In the excellent and useful book, Garden Revolution, How our landscapes can be a source of environmental change, Larry Weaner and Thomas Christopher write so well about how to ecologically design meadows (or prairies) so they are successful and self-sustaining in the long term. And most of the ecological lessons for larger plantings are just as useful in a smaller home garden. One point they raise is the importance of including plants with multiple reproductive strategies. Seed droppers, wind dispersers, animal dispersers, rhizomes, stolons, you name it, these guys are arguing for biodiversity. And although they have noble reasons for doing so, like supporting more complex ecosystems, they also have an eye to practicality: filling the many ecological niches (a.k.a. the many ways plants grow and function) in a garden, means there is less opportunity for weeds to fill those niches, and that a garden can become less maintenance over time.
For example, let’s say the ground got a bit messed up when you were transplanting purple coneflowers. Well, if you have enough fast growing, self-seeding annuals dropping seeds in your soil seed bank, that spot is more likely to be filled by black-eyed susan, or annual fleabane rather than some lousy garlic mustard (or some other exotic invasive) -that is the general idea.
Now, if you do not have children or dogs who will blissfully destroy your garden for you, you can be intentional when creating bare earth in the garden. In Garden Revolution, they discuss this: placing seeds heads of cardinal flower on bare ground right where they’d like to see them in a couple years; gathering seeds, scratching up the dirt and helping easy spreaders spread, right where they want them. Last fall I gave it a go because I’d like more annual fleabane in the lawn. I know it sounds a little crazy, but for me, leaving patches of annual fleabane to grow up and walk through, or pass by, here and there in the lawn, creates such an ethereal atmosphere and an expanded sense of being in the garden. The garden -not just for garden beds anymore.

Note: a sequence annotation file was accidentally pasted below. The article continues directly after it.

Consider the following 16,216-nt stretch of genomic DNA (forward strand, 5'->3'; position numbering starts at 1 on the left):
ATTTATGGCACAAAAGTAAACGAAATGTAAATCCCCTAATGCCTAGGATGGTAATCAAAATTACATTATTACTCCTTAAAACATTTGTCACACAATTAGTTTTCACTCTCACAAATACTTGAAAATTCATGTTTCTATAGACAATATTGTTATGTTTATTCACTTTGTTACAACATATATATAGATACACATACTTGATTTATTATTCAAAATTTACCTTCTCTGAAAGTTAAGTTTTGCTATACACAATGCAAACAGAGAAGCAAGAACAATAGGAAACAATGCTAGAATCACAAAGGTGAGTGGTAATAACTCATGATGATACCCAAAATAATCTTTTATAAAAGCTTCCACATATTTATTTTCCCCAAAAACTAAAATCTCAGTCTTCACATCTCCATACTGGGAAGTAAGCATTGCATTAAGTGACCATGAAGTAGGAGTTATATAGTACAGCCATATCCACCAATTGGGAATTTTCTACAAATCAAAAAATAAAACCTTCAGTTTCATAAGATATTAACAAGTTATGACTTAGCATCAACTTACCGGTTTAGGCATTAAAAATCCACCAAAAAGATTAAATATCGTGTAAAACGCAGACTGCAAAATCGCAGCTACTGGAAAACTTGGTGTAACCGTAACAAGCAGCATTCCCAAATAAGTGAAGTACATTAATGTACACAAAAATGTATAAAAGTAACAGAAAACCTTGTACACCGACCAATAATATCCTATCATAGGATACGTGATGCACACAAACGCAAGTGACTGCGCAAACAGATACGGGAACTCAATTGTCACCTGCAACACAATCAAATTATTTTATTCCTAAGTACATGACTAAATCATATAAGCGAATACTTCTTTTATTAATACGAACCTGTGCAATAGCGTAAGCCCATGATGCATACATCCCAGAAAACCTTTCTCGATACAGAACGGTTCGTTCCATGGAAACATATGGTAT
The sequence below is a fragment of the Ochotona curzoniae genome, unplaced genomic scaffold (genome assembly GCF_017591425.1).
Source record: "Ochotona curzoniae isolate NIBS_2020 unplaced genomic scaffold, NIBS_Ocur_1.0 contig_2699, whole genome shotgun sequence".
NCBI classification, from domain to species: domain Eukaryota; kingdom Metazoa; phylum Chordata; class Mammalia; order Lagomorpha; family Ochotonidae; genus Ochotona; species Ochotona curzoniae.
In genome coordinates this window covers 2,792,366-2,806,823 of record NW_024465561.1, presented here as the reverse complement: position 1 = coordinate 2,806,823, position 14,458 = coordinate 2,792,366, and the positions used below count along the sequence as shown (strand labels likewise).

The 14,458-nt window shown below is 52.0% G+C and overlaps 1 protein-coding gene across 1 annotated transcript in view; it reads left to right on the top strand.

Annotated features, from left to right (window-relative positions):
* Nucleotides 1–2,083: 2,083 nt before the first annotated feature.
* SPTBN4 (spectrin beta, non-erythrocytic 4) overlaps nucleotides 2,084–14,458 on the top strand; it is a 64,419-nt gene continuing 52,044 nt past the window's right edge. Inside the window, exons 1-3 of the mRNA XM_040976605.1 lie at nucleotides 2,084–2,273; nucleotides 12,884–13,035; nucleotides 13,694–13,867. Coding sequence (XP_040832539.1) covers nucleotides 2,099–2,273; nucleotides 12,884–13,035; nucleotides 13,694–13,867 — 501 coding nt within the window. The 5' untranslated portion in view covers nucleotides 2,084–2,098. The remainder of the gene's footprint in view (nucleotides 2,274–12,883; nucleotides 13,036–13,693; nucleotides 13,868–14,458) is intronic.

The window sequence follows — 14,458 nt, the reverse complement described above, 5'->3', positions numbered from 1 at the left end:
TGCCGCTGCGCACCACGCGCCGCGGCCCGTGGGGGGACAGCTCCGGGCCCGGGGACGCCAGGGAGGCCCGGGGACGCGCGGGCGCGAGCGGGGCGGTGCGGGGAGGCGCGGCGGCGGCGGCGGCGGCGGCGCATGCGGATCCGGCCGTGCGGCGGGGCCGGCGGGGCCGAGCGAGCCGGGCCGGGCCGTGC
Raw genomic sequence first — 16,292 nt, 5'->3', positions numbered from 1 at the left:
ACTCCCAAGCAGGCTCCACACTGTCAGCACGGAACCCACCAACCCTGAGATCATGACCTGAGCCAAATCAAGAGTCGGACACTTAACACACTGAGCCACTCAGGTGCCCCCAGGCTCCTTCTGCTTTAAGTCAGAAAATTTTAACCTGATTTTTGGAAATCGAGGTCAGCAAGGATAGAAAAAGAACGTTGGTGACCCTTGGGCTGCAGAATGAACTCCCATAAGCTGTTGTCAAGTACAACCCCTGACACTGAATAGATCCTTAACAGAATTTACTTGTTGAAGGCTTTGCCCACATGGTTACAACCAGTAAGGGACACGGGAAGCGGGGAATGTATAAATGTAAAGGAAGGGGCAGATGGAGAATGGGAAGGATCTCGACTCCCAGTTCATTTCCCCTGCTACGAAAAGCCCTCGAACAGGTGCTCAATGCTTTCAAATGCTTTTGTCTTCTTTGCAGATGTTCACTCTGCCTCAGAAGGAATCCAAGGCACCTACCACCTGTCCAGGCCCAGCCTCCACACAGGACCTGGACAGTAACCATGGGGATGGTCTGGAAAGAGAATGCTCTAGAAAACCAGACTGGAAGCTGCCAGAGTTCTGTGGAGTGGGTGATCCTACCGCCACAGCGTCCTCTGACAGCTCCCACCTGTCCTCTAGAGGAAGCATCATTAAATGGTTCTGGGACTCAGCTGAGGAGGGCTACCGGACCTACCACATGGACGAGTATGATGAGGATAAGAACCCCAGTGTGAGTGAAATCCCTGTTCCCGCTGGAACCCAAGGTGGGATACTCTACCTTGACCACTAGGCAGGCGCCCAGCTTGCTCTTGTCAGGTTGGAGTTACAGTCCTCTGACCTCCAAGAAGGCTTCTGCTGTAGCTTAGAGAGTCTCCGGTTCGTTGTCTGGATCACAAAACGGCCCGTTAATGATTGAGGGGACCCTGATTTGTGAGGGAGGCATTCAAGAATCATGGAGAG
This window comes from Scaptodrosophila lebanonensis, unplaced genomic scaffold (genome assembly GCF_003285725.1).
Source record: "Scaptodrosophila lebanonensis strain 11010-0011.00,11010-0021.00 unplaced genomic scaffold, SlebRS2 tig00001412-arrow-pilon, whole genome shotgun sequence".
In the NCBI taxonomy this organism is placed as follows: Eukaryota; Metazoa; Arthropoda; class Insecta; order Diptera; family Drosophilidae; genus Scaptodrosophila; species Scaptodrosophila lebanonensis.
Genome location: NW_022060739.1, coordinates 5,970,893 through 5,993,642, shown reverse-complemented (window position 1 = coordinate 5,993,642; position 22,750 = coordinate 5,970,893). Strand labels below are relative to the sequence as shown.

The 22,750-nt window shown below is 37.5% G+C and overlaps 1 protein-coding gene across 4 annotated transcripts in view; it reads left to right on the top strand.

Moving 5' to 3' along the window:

The Case for Self-Seeding Annuals, Continued
Some of these self-seeding annuals are plants that are already common in the garden, like black-eyed Susans (Rudbeckia hirta), or some often arrive of their own accord, like tall bellflower (Campanula americana). But I guess I feel like a bigger case needs to be made for this class of plants because while looking things up for this post (and my own garden), it became apparent that, while many are easy to find, some of these plants are just not available. For example, I would really love to get large flowered clammyweed (Polanisia dodecandra subspecies trachysperma) -very difficult to find the seeds! And I’m sorry, I know I’ve been talking about annual fleabane, but you can not buy the seeds anywhere! I’m sorry! What gives! (Fortunately, if you keep an eye out, you might be able to just find annual fleabane in your yard.)